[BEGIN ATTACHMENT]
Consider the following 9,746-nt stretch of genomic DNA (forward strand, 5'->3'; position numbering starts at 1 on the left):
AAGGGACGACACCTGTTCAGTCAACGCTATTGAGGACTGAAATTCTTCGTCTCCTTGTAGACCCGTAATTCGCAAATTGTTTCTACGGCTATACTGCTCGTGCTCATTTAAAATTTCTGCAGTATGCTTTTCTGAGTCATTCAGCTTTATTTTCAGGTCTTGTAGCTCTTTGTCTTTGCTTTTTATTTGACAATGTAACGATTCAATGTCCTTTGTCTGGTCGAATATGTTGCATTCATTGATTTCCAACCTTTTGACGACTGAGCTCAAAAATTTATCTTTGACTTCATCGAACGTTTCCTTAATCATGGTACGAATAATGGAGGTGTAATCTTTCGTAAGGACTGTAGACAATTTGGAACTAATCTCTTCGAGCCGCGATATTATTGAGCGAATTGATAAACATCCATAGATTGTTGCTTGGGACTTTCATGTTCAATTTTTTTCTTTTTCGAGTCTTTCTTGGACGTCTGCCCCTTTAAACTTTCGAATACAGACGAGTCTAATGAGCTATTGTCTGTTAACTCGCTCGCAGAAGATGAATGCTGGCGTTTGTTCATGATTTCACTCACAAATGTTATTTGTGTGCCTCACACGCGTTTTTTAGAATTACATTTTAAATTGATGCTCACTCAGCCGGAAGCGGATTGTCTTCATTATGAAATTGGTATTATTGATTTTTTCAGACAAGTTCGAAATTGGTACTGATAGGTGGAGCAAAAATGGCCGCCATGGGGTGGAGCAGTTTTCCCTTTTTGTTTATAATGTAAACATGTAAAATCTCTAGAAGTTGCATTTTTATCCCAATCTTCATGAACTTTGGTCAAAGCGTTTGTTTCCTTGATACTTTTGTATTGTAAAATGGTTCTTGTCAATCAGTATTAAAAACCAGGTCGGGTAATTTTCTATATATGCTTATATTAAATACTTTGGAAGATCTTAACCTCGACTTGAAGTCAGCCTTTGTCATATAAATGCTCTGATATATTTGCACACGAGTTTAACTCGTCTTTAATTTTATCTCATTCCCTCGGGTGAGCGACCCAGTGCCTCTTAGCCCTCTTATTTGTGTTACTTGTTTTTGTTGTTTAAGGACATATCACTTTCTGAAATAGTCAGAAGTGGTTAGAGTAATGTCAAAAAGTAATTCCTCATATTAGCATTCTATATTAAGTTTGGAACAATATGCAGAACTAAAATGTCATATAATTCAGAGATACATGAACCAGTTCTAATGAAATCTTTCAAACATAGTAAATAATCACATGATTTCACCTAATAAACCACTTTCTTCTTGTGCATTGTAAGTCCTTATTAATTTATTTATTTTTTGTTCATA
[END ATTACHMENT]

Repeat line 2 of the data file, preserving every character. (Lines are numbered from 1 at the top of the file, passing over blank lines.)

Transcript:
AAGGGACGACACCTGTTCAGTCAACGCTATTGAGGACTGAAATTCTTCGTCTCCTTGTAGACCCGTAATTCGCAAATTGTTTCTACGGCTATACTGCTCGTGCTCATTTAAAATTTCTGCAGTATGCTTTTCTGAGTCATTCAGCTTTATTTTCAGGTCTTGTAGCTCTTTGTCTTTGCTTTTTATTTGACAATGTAACGATTCAATGTCCTTTGTCTGGTCGAATATGTTGCATTCATTGATTTCCAACCTTTTGACGACTGAGCTCAAAAATTTATCTTTGACTTCATCGAACGTTTCCTTAATCATGGTACGAATAATGGAGGTGTAATCTTTCGTAAGGACTGTAGACAATTTGGAACTAATCTCTTCGAGCCGCGATATTATTGAGCGAATTGATAAACATCCATAGATTGTTGCTTGGGACTTTCATGTTCAATTTTTTTCTTTTTCGAGTCTTTCTTGGACGTCTGCCCCTTTAAACTTTCGAATACAGACGAGTCTAATGAGCTATTGTCTGTTAACTCGCTCGCAGAAGATGAATGCTGGCGTTTGTTCATGATTTCACTCACAAATGTTATTTGTGTGCCTCACACGCGTTTTTTAGAATTACATTTTAAATTGATGCTCACTCAGCCGGAAGCGGATTGTCTTCATTATGAAATTGGTATTATTGATTTTTTCAGACAAGTTCGAAATTGGTACTGATAGGTGGAGCAAAAATGGCCGCCATGGGGTGGAGCAGTTTTCCCTTTTTGTTTATAATGTAAACATGTAAAATCTCTAGAAGTTGCATTTTTATCCCAATCTTCATGAACTTTGGTCAAAGCGTTTGTTTCCTTGATACTTTTGTATTGTAAAATGGTTCTTGTCAATCAGTATTAAAAACCAGGTCGGGTAATTTTCTATATATGCTTATATTAAATACTTTGGAAGATCTTAACCTCGACTTGAAGTCAGCCTTTGTCATATAAATGCTCTGATATATTTGCACACGAGTTTAACTCGTCTTTAATTTTATCTCATTCCCTCGGGTGAGCGACCCAGTGCCTCTTAGCCCTCTTATTTGTGTTACTTGTTTTTGTTGTTTAAGGACATATCACTTTCTGAAATAGTCAGAAGTGGTTAGAGTAATGTCAAAAAGTAATTCCTCATATTAGCATTCTATATTAAGTTTGGAACAATATGCAGAACTAAAATGTCATATAATTCAGAGATACATGAACCAGTTCTAATGAAATCTTTCAAACATAGTAAATAATCACATGATTTCACCTAATAAACCACTTTCTTCTTGTGCATTGTAAGTCCTTATTAATTTATTTATTTTTTGTTCATA